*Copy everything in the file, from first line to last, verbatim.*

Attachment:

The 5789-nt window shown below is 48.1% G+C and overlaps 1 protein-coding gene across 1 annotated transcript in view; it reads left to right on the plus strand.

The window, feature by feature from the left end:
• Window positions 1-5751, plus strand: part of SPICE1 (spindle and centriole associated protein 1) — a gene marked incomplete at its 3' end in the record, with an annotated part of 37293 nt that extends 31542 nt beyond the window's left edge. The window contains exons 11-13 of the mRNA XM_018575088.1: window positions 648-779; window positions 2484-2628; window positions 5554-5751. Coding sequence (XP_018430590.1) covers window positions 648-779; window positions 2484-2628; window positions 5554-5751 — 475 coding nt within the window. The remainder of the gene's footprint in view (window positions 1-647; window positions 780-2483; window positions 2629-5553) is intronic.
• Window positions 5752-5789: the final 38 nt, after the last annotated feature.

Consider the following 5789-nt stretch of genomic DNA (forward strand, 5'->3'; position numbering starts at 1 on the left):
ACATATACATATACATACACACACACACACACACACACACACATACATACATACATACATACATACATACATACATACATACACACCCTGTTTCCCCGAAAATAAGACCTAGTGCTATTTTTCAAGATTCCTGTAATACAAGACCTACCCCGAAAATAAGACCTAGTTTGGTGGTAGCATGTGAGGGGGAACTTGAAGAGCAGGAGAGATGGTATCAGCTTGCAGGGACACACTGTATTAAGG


The 5789-nt window shown below is 48.1% G+C and overlaps 1 protein-coding gene across 1 annotated transcript in view; it reads left to right on the plus strand.

The window, feature by feature from the left end:
• Window positions 1-5751, plus strand: part of SPICE1 (spindle and centriole associated protein 1) — a gene marked incomplete at its 3' end in the record, with an annotated part of 37293 nt that extends 31542 nt beyond the window's left edge. The window contains exons 11-13 of the mRNA XM_018575088.1: window positions 648-779; window positions 2484-2628; window positions 5554-5751. Coding sequence (XP_018430590.1) covers window positions 648-779; window positions 2484-2628; window positions 5554-5751 — 475 coding nt within the window. The remainder of the gene's footprint in view (window positions 1-647; window positions 780-2483; window positions 2629-5553) is intronic.
• Window positions 5752-5789: the final 38 nt, after the last annotated feature.

Consider the following 5789-nt stretch of genomic DNA (forward strand, 5'->3'; position numbering starts at 1 on the left):
ACATATACATATACATACACACACACACACACACACACACACATACATACATACATACATACATACATACATACATACATACACACCCTGTTTCCCCGAAAATAAGACCTAGTGCTATTTTTCAAGATTCCTGTAATACAAGACCTACCCCGAAAATAAGACCTAGTTTGGTGGTAGCATGTGAGGGGGAACTTGAAGAGCAGGAGAGATGGTATCAGCTTGCAGGGACACACTGTATTAAGG